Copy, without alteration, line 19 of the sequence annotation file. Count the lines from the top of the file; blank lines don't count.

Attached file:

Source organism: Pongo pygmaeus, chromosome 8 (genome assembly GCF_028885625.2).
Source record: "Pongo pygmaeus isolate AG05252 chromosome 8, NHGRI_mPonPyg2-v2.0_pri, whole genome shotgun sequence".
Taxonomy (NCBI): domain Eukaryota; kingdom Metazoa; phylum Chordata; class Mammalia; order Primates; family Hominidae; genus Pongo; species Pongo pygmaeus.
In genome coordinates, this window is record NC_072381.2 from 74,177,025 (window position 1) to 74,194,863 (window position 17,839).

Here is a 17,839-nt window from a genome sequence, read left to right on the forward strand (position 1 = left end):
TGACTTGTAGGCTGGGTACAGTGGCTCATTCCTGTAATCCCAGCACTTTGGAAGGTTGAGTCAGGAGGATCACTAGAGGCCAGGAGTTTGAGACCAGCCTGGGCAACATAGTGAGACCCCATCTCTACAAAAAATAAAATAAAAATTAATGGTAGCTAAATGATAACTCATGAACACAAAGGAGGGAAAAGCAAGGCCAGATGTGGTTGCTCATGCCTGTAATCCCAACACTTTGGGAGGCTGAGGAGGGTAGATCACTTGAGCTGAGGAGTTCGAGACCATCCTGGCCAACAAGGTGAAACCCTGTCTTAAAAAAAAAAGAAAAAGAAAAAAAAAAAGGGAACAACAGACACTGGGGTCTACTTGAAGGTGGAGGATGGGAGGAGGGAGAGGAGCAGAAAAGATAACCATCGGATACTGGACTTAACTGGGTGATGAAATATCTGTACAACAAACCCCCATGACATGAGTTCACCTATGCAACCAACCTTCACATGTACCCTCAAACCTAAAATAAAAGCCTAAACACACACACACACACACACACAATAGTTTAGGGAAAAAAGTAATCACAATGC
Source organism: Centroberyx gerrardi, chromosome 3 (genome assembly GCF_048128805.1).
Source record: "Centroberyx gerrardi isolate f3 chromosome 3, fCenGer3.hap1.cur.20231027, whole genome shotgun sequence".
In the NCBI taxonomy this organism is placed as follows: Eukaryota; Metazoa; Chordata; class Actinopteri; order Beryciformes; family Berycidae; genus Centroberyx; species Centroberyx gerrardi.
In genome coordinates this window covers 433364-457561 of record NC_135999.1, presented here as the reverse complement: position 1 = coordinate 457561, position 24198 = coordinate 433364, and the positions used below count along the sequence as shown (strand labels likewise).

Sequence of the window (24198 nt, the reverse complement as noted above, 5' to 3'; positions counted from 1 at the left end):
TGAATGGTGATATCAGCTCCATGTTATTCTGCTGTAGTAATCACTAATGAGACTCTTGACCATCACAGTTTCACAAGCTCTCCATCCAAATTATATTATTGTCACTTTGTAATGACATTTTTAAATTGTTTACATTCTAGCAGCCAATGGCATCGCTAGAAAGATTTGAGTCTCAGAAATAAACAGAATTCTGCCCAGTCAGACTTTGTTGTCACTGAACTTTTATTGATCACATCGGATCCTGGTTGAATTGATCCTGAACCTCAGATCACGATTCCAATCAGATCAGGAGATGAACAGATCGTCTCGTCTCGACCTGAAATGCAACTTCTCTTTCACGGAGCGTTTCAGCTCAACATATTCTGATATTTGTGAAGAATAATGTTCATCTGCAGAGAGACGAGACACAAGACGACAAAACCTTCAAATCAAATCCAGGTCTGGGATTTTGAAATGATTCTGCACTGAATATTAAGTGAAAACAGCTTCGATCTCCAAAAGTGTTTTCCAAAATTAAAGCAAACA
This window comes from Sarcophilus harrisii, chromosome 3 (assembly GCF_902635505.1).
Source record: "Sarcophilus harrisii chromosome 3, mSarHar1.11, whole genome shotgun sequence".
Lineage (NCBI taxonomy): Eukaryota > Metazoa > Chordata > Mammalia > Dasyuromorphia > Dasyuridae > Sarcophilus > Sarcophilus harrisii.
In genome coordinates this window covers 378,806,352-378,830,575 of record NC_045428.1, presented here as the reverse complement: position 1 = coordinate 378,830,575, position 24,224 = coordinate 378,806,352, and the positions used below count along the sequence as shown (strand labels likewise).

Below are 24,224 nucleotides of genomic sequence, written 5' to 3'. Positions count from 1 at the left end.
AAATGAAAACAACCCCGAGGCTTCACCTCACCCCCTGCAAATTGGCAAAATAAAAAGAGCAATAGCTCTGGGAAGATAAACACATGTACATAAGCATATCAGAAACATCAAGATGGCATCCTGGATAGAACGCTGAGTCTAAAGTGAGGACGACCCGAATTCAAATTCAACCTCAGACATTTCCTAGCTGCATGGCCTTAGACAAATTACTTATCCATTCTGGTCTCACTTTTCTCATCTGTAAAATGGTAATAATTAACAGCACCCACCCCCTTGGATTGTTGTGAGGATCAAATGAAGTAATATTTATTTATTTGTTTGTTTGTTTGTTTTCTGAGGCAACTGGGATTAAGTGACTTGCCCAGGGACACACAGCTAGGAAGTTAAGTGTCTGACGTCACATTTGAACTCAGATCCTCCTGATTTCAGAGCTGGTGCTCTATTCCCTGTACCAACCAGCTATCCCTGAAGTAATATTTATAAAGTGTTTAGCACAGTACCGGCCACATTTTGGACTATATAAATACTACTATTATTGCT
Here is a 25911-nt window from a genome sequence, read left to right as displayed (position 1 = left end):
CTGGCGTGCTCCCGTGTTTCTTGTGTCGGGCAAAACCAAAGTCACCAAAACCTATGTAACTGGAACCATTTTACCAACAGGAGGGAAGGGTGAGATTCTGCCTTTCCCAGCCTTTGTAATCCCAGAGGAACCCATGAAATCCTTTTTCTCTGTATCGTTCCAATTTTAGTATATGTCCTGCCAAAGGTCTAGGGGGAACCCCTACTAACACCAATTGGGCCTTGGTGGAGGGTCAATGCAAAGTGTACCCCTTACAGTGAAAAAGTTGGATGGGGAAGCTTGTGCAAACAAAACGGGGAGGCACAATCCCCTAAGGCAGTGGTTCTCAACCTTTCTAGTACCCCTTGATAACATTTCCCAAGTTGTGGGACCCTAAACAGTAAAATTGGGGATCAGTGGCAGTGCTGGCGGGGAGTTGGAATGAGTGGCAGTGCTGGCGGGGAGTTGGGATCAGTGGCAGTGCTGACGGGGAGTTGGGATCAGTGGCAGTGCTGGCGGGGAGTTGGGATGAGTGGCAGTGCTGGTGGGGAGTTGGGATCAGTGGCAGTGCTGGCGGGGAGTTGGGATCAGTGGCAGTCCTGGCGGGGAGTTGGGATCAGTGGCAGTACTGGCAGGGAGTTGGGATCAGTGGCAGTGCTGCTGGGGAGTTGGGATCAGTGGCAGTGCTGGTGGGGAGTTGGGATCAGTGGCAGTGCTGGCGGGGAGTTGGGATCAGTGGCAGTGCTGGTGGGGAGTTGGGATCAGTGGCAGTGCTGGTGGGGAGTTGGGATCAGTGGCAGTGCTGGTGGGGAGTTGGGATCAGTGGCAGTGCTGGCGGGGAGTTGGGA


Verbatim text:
Here is a 25911-nt window from a genome sequence, read left to right as displayed (position 1 = left end):